The way Ultima EA uses trail SL is a very specific method for automated trading. The same approach is probably less desirable and doable for manual trading methods.

The reason is simple: manual trading lacks the years of back-testing that automated trading can accomplish. With a shorter track record and history, traders are best advised to protect some of their profits at an appropriate time. 

That said, traders still need to find a balance in their usage of a trail SL. If traders move their SL to break-even after price has moved 2 pips in their favour after 2 minutes, then they are cutting the trade short. The disadvantage of this tactic is that winners will almost always be small and losses will be much larger.

Manual traders will need to find a middle ground and balance their trade management decisions. In my ecs.SWAT course 2.0, I recommend using the following approach for a manual trail SL:

Phase 1: patience and wait.

When the trade just opens, traders need to give time and space for the trade setup to develop. If you just entered now or a few candles ago, then there should be a clear reason for the trade. There is usually no reason to exit very soon after entry unless entering the setup was an error. 

Let the trade develop and give yourself time. Review the new candles but always keep in mind that the market makes a ton of ups and downs (consolidate) before you can expect any strong price movement. Keep in mind that it’s best to monitor the trade on the same time frame of entry or 1 higher but certainly not on a lower time frame. Continuously watching lower time frames will only make a trader more nervous with irrelevant price action.

Phase 2: reduce the risk. 

After giving the trade usually 5 to 15 candles of space, it’s time to evaluate how the trade is going. The trade is either at a full loss (no action needed), large floating loss, small floating loss, at break-even, small floating win, large floating win, or has hit the target (no action needed).

In all cases, it would be good to move the trail SL to a strong support or resistance spot that can reduce the loss, if possible. If the trade is in a floating loss or at break-even, the best we can do is to reduce the loss. If the trade has a floating profit, then the best is to move the SL to BE+1 pip or as close to BE+1 pip as possible.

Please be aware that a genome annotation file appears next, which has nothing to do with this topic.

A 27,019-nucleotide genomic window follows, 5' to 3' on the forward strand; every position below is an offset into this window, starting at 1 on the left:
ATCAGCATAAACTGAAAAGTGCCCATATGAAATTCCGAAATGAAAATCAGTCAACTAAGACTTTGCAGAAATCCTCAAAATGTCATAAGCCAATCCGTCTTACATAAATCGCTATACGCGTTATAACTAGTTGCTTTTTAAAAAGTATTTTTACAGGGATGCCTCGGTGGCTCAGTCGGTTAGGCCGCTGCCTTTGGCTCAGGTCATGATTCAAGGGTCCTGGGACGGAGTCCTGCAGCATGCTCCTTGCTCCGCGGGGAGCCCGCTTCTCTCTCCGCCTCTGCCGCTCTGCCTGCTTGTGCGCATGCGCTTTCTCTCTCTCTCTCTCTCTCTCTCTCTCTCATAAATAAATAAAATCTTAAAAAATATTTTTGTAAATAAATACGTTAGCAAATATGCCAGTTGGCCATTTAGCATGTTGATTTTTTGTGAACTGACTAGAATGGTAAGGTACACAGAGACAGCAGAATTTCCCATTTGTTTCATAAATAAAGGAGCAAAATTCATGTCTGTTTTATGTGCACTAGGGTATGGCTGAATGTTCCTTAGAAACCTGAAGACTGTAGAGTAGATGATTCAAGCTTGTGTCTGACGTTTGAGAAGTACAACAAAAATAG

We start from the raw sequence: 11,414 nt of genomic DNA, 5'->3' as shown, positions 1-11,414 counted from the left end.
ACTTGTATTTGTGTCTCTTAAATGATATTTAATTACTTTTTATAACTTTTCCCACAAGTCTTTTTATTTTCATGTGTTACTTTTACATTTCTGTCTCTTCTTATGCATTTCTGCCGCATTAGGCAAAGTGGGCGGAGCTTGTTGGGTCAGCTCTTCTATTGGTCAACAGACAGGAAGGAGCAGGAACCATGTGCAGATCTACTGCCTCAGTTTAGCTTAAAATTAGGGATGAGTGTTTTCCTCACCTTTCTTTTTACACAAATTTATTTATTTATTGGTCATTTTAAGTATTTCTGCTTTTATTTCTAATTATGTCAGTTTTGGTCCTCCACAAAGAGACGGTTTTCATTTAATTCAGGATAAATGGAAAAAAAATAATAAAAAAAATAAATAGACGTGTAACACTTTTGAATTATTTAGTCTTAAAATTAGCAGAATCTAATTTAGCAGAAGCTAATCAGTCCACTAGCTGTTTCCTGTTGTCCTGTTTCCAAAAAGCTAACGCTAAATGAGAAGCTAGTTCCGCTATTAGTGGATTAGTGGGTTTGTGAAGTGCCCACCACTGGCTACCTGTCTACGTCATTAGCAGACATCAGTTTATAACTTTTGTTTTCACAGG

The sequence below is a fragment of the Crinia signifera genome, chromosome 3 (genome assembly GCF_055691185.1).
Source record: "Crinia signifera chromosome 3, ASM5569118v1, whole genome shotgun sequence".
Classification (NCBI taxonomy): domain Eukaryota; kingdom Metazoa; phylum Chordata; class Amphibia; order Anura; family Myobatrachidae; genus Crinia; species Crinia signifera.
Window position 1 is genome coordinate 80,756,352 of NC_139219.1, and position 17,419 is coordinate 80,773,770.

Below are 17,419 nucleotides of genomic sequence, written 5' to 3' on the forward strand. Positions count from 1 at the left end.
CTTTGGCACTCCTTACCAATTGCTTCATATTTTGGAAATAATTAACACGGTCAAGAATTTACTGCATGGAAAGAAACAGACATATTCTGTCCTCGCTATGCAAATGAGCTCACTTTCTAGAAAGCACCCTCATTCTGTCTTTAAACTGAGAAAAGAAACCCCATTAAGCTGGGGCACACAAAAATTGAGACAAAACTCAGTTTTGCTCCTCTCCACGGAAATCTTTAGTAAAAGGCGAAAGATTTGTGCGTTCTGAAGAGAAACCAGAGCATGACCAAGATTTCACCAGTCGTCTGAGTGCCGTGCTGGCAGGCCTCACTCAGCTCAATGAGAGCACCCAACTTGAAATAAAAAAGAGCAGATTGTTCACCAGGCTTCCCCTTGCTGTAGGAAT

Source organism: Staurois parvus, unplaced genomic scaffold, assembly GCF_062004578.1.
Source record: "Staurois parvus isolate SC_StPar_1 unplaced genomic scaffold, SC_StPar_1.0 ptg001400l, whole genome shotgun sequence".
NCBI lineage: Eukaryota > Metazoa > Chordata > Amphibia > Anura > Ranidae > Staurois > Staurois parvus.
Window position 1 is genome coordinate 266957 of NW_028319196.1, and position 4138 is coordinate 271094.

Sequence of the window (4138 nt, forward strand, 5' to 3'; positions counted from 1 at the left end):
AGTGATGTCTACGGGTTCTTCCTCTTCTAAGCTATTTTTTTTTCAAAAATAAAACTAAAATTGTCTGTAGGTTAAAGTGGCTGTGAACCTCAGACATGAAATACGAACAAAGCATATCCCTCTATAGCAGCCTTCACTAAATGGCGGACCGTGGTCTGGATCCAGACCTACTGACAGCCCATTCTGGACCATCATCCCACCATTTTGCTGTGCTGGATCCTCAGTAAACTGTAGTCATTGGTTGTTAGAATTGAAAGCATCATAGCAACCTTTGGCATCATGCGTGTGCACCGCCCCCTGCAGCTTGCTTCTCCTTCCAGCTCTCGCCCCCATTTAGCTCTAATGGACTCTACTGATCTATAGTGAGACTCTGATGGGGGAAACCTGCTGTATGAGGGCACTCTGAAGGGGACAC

But keep in mind that you always want to use technical levels for placing the trail SL such as fractals, candles lows and highs, Fibs levels, moving averages, etc.

Phase 3: patience and wait.

Once the risk has either been reduced or fully removed, it’s time again to be patient and wait for the trade to develop towards the main targets. This is a moment when and where you do not want to over crowd your trade and grab the first 10 pips that are available. Take a deep breath and step back. Wait for the trade to develop and give it some more time like 5-15 candles again.

Phase 4: lock in profit.

Last but not least, it’s profit grabbing time. After the trade had another 5-15 candles to develop, it’s time to evaluate the new status. If the trade is going sideways and is still looking good, we can give the trade more time. But if the price action is not moving as nice, then using a tighter trail SL certainly makes sense.

If the price action on the other hand has moved in our direction a lot and price is getting closer and closer to the target, then traders have the option to start using a very tight trail SL. We can then use candle highs and lows or even Fractals, support & resistance levels, and candle highs & lows of lower time frames.

The main benefit of this 4 step trail stop loss plan is adjust your approach depending on the life cycle of a trade setup. 

Check out the Ultima EA page for more details on automated trading.

Check out the ecs.SWAT course 2.0 for more details on manual trading.

Good trading,
Chris Svorcik & Mislav Nikolic

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This is an excellent and helpful article. I will use its points in my manual trading. Thank you

Christopher Svorcik

Thank you! happy to hear it 🙂


Very good explanation and thank you for your answer

Christopher Svorcik

Excellent! Glad it helped 🙂